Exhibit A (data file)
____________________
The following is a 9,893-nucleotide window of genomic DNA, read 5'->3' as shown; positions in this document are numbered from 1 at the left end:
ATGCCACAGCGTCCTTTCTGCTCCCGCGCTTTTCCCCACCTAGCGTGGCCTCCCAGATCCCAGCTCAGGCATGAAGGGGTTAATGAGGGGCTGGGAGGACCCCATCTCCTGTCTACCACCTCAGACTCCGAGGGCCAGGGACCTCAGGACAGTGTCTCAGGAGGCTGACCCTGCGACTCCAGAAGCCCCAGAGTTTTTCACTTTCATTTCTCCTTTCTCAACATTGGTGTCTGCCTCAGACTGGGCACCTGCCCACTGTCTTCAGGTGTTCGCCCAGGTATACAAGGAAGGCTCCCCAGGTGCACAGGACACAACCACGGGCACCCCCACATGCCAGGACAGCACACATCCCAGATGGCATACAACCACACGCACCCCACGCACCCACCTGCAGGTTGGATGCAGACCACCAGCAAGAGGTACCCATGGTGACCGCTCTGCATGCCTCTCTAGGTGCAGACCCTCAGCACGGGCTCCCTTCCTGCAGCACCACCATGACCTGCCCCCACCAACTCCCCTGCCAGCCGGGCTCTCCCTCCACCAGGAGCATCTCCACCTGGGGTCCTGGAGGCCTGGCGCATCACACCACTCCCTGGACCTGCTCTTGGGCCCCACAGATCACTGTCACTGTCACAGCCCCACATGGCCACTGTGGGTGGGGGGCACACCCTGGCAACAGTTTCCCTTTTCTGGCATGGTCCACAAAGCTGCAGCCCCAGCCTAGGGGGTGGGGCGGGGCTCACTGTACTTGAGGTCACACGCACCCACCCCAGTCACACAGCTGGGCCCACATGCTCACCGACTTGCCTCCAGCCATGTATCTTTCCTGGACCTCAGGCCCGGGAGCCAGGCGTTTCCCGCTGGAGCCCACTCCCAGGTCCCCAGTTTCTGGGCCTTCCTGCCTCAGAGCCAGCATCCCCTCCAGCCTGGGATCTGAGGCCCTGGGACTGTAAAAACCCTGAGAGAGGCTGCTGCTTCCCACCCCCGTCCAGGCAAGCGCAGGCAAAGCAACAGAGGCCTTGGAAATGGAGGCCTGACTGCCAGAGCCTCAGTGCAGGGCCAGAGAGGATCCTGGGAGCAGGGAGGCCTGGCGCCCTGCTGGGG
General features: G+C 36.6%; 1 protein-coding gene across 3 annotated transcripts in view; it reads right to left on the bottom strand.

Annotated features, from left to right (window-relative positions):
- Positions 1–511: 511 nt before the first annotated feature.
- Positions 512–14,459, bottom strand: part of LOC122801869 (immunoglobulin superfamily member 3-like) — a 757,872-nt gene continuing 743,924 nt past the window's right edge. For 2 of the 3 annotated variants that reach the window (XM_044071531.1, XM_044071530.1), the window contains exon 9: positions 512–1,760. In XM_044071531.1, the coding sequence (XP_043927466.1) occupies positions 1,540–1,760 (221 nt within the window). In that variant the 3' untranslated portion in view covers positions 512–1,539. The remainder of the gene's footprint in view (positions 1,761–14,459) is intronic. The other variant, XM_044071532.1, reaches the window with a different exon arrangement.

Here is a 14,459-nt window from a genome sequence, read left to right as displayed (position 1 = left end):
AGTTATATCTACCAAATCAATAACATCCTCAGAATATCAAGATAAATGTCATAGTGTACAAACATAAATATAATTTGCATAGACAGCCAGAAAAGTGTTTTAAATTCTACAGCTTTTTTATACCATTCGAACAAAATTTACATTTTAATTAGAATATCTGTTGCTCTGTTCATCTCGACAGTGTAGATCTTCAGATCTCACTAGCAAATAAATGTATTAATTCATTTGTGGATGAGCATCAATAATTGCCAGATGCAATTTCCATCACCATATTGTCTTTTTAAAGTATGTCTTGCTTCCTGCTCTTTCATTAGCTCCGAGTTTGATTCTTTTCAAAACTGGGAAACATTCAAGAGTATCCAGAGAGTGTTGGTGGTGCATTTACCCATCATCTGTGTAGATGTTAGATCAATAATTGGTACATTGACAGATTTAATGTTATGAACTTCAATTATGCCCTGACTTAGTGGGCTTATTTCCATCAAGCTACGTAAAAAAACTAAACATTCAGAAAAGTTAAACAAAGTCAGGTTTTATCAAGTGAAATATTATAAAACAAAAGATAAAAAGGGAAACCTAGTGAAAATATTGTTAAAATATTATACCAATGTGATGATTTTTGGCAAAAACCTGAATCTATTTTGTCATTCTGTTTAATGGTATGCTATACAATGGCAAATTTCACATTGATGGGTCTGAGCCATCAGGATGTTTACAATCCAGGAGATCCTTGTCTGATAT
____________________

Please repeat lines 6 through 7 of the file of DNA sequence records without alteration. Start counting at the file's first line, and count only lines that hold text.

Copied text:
- Positions 512–14,459, bottom strand: part of LOC122801869 (immunoglobulin superfamily member 3-like) — a 757,872-nt gene continuing 743,924 nt past the window's right edge. For 2 of the 3 annotated variants that reach the window (XM_044071531.1, XM_044071530.1), the window contains exon 9: positions 512–1,760. In XM_044071531.1, the coding sequence (XP_043927466.1) occupies positions 1,540–1,760 (221 nt within the window). In that variant the 3' untranslated portion in view covers positions 512–1,539. The remainder of the gene's footprint in view (positions 1,761–14,459) is intronic. The other variant, XM_044071532.1, reaches the window with a different exon arrangement.

Here is a 14,459-nt window from a genome sequence, read left to right as displayed (position 1 = left end):